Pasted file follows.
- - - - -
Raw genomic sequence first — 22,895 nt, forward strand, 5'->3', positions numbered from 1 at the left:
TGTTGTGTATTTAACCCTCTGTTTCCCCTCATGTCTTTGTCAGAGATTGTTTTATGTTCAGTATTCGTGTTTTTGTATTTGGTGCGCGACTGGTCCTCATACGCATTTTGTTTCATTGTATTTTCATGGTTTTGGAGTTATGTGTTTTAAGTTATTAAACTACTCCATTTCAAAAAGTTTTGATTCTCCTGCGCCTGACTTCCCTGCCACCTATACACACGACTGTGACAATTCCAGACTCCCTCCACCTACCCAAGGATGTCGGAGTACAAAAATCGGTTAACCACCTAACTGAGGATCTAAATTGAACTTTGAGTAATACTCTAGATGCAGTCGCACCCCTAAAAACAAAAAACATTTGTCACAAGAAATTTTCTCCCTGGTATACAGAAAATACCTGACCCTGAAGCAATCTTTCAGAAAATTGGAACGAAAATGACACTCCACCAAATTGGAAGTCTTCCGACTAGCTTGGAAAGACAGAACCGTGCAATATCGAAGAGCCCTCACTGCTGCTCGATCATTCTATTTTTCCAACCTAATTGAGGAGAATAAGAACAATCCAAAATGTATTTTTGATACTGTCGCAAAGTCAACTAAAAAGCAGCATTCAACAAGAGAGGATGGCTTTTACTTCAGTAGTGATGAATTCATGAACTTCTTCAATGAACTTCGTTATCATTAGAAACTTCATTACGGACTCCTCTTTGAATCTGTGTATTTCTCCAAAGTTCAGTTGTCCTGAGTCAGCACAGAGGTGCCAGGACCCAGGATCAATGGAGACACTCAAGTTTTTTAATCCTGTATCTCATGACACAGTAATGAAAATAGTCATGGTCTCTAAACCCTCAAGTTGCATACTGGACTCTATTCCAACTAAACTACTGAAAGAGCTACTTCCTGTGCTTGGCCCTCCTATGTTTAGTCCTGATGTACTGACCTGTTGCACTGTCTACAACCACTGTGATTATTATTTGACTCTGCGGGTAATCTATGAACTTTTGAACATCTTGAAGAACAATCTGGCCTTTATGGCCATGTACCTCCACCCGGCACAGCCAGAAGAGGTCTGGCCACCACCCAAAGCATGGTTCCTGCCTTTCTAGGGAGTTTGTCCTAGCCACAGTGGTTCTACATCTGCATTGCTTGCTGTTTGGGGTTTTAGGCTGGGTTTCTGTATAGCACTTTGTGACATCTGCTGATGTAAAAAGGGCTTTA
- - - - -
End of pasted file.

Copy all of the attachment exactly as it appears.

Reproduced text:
Raw genomic sequence first — 22,895 nt, forward strand, 5'->3', positions numbered from 1 at the left:
TGTTGTGTATTTAACCCTCTGTTTCCCCTCATGTCTTTGTCAGAGATTGTTTTATGTTCAGTATTCGTGTTTTTGTATTTGGTGCGCGACTGGTCCTCATACGCATTTTGTTTCATTGTATTTTCATGGTTTTGGAGTTATGTGTTTTAAGTTATTAAACTACTCCATTTCAAAAAGTTTTGATTCTCCTGCGCCTGACTTCCCTGCCACCTATACACACGACTGTGACAATTCCAGACTCCCTCCACCTACCCAAGGATGTCGGAGTACAAAAATCGGTTAACCACCTAACTGAGGATCTAAATTGAACTTTGAGTAATACTCTAGATGCAGTCGCACCCCTAAAAACAAAAAACATTTGTCACAAGAAATTTTCTCCCTGGTATACAGAAAATACCTGACCCTGAAGCAATCTTTCAGAAAATTGGAACGAAAATGACACTCCACCAAATTGGAAGTCTTCCGACTAGCTTGGAAAGACAGAACCGTGCAATATCGAAGAGCCCTCACTGCTGCTCGATCATTCTATTTTTCCAACCTAATTGAGGAGAATAAGAACAATCCAAAATGTATTTTTGATACTGTCGCAAAGTCAACTAAAAAGCAGCATTCAACAAGAGAGGATGGCTTTTACTTCAGTAGTGATGAATTCATGAACTTCTTCAATGAACTTCGTTATCATTAGAAACTTCATTACGGACTCCTCTTTGAATCTGTGTATTTCTCCAAAGTTCAGTTGTCCTGAGTCAGCACAGAGGTGCCAGGACCCAGGATCAATGGAGACACTCAAGTTTTTTAATCCTGTATCTCATGACACAGTAATGAAAATAGTCATGGTCTCTAAACCCTCAAGTTGCATACTGGACTCTATTCCAACTAAACTACTGAAAGAGCTACTTCCTGTGCTTGGCCCTCCTATGTTTAGTCCTGATGTACTGACCTGTTGCACTGTCTACAACCACTGTGATTATTATTTGACTCTGCGGGTAATCTATGAACTTTTGAACATCTTGAAGAACAATCTGGCCTTTATGGCCATGTACCTCCACCCGGCACAGCCAGAAGAGGTCTGGCCACCACCCAAAGCATGGTTCCTGCCTTTCTAGGGAGTTTGTCCTAGCCACAGTGGTTCTACATCTGCATTGCTTGCTGTTTGGGGTTTTAGGCTGGGTTTCTGTATAGCACTTTGTGACATCTGCTGATGTAAAAAGGGCTTTA